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Ethnicity and the Intergenerational Transmission of Welfare Dependency

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  • George J. Borjas
  • Glenn T. Sueyoshi

Abstract

There exist sizeable differences in the incidence and duration of welfare spells across ethnic groups, and these differences tend to persist across generations. Using the National Longitudinal Surveys of Youth, we find that children raised in welfare households are themselves more likely to become welfare recipients for longer durations. We also show that growing up in an ethnic environment characterized by welfare dependency has a significant effect on both the incidence and duration of welfare spells. About 80 percent of the difference in welfare participation rates between two ethnic groups in the parental generation is transmitted to the children.

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Bibliographic Info

Paper provided by National Bureau of Economic Research, Inc in its series NBER Working Papers with number 6175.

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Date of creation: Sep 1997
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Publication status: published as Borjas, George J. and Glenn T. Sueyoshi. “Ethnicity and the Intergenerational Transmission of Welfare Dependency.” Research in Labor Economics 16 (1997): 271-295.
Handle: RePEc:nbr:nberwo:6175

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  1. George J. Borjas & Glenn T. Sueyoshi, 1993. "A Two-Stage Estimator for Probit Models with Structural Group Effects," NBER Technical Working Papers 0146, National Bureau of Economic Research, Inc.
  2. Freeman, Richard B, 1984. "Longitudinal Analyses of the Effects of Trade Unions," Journal of Labor Economics, University of Chicago Press, vol. 2(1), pages 1-26, January.
  3. Aigner, Dennis J., 1973. "Regression with a binary independent variable subject to errors of observation," Journal of Econometrics, Elsevier, vol. 1(1), pages 49-59, March.
  4. Yatchew, Adonis & Griliches, Zvi, 1985. "Specification Error in Probit Models," The Review of Economics and Statistics, MIT Press, vol. 67(1), pages 134-39, February.
  5. Case, A.C. & Katz, L.F., 1991. "The Company You Keep: The Effects Of Family And Neighborhood On Disadvantaged Younths," Harvard Institute of Economic Research Working Papers 1555, Harvard - Institute of Economic Research.
  6. Manski, Charles F, 1993. "Identification of Endogenous Social Effects: The Reflection Problem," Review of Economic Studies, Wiley Blackwell, vol. 60(3), pages 531-42, July.
  7. Moulton, Brent R., 1986. "Random group effects and the precision of regression estimates," Journal of Econometrics, Elsevier, vol. 32(3), pages 385-397, August.
  8. George J. Borjas & Stephen J. Trejo, 1990. "Immigrant Participation in the Welfare System," NBER Working Papers 3423, National Bureau of Economic Research, Inc.
  9. Poterba, James M & Summers, Lawrence H, 1986. "Reporting Errors and Labor Market Dynamics," Econometrica, Econometric Society, vol. 54(6), pages 1319-38, November.
  10. Borjas, George J, 1992. "Ethnic Capital and Intergenerational Mobility," The Quarterly Journal of Economics, MIT Press, vol. 107(1), pages 123-50, February.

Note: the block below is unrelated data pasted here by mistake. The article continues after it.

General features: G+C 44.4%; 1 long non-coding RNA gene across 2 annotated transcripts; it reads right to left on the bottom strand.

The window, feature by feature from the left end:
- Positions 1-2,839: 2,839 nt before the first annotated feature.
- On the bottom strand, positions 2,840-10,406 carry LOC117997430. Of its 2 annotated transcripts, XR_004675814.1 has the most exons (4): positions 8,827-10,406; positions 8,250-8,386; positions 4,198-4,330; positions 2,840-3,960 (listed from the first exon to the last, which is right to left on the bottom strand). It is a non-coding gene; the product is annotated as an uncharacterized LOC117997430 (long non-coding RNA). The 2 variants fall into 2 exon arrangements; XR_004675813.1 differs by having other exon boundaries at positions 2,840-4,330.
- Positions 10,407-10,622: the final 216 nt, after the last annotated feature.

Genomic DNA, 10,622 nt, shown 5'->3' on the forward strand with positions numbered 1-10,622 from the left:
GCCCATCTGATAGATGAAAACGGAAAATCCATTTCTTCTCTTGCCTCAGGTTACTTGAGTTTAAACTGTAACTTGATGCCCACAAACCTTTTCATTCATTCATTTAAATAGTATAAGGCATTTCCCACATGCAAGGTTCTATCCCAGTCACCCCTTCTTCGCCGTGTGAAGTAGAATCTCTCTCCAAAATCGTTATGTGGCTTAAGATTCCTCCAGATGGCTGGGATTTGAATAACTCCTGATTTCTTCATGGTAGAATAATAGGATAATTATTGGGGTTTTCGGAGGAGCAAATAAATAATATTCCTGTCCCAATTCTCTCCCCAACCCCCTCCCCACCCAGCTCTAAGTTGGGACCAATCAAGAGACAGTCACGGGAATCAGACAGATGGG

11. Barro, R.J., 1989. "Economic Growth In A Cross Section Of Countries," RCER Working Papers 201, University of Rochester - Center for Economic Research (RCER).
  12. Gary Solon & Mary Corcoran & Roger H. Gordon & Deborah Laren, 1987. "Sibling and Intergenerational Correlations in Welfare Program Participation," NBER Working Papers 2334, National Bureau of Economic Research, Inc.
  13. Moffitt, Robert, 1992. "Incentive Effects of the U.S. Welfare System: A Review," Journal of Economic Literature, American Economic Association, vol. 30(1), pages 1-61, March.
  14. Gottschalk, Peter, 1990. "AFDC Participation across Generations," American Economic Review, American Economic Association, vol. 80(2), pages 367-71, May.
  15. Paul M Romer, 1999. "Increasing Returns and Long-Run Growth," Levine's Working Paper Archive 2232, David K. Levine.
  16. Heckman, James J & Willis, Robert J, 1977. "A Beta-logistic Model for the Analysis of Sequential Labor Force Participation by Married Women," Journal of Political Economy, University of Chicago Press, vol. 85(1), pages 27-58, February.
  17. Antel, John J, 1992. "The Intergenerational Transfer of Welfare Dependency: Some Statistical Evidence," The Review of Economics and Statistics, MIT Press, vol. 74(3), pages 467-73, August.
  18. Lucas, Robert Jr., 1988. "On the mechanics of economic development," Journal of Monetary Economics, Elsevier, vol. 22(1), pages 3-42, July.
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Cited by:
  1. Juan D. Baron & Deborah A. Cobb-Clark & Nisvan Erkal, 2008. "Cultural Transmission of Work-Welfare Attitudes and the Intergenerational Correlation in Welfare Receipt," Department of Economics - Working Papers Series 1059, The University of Melbourne.
  2. Devillanova, Carlo, 2008. "Social networks, information and health care utilization: Evidence from undocumented immigrants in Milan," Journal of Health Economics, Elsevier, vol. 27(2), pages 265-286, March.
  3. Oscar A. Mitnik, 2007. "Intergenerational transmission of welfare dependency: The effects of length of exposure," Working Papers 0715, University of Miami, Department of Economics.
  4. Giorgio Valente, 2003. "Monetary policy rules and regime shifts," Applied Financial Economics, Taylor & Francis Journals, vol. 13(7), pages 525-535.
  5. George J. Borjas, 2000. "Immigration and the Food Stamp Program," JCPR Working Papers 121, Northwestern University/University of Chicago Joint Center for Poverty Research.

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